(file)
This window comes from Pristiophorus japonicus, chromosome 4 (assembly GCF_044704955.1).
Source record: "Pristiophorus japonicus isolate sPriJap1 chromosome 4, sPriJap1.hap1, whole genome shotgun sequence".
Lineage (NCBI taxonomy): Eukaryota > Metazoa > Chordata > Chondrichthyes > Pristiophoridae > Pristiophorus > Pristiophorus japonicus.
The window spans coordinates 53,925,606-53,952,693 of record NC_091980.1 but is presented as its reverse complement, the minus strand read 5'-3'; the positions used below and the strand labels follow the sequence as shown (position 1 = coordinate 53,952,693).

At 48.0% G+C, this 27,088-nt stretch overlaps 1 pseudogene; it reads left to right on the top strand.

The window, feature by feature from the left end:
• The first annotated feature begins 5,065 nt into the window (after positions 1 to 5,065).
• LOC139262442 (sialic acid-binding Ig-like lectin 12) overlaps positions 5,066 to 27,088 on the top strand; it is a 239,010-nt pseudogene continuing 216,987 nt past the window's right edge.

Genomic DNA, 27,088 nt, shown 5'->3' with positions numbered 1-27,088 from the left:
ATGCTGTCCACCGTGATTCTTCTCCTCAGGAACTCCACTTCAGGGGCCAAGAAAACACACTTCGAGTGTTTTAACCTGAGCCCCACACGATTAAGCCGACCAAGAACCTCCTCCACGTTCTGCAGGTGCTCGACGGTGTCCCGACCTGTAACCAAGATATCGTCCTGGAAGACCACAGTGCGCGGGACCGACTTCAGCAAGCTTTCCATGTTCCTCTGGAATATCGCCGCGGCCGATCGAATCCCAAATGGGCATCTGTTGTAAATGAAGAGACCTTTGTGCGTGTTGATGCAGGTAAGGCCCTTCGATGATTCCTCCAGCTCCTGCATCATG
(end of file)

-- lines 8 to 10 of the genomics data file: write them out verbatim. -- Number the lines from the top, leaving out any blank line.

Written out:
• LOC139262442 (sialic acid-binding Ig-like lectin 12) overlaps positions 5,066 to 27,088 on the top strand; it is a 239,010-nt pseudogene continuing 216,987 nt past the window's right edge.

Genomic DNA, 27,088 nt, shown 5'->3' with positions numbered 1-27,088 from the left:
ATGCTGTCCACCGTGATTCTTCTCCTCAGGAACTCCACTTCAGGGGCCAAGAAAACACACTTCGAGTGTTTTAACCTGAGCCCCACACGATTAAGCCGACCAAGAACCTCCTCCACGTTCTGCAGGTGCTCGACGGTGTCCCGACCTGTAACCAAGATATCGTCCTGGAAGACCACAGTGCGCGGGACCGACTTCAGCAAGCTTTCCATGTTCCTCTGGAATATCGCCGCGGCCGATCGAATCCCAAATGGGCATCTGTTGTAAATGAAGAGACCTTTGTGCGTGTTGATGCAGGTAAGGCCCTTCGATGATTCCTCCAGCTCCTGCATCATG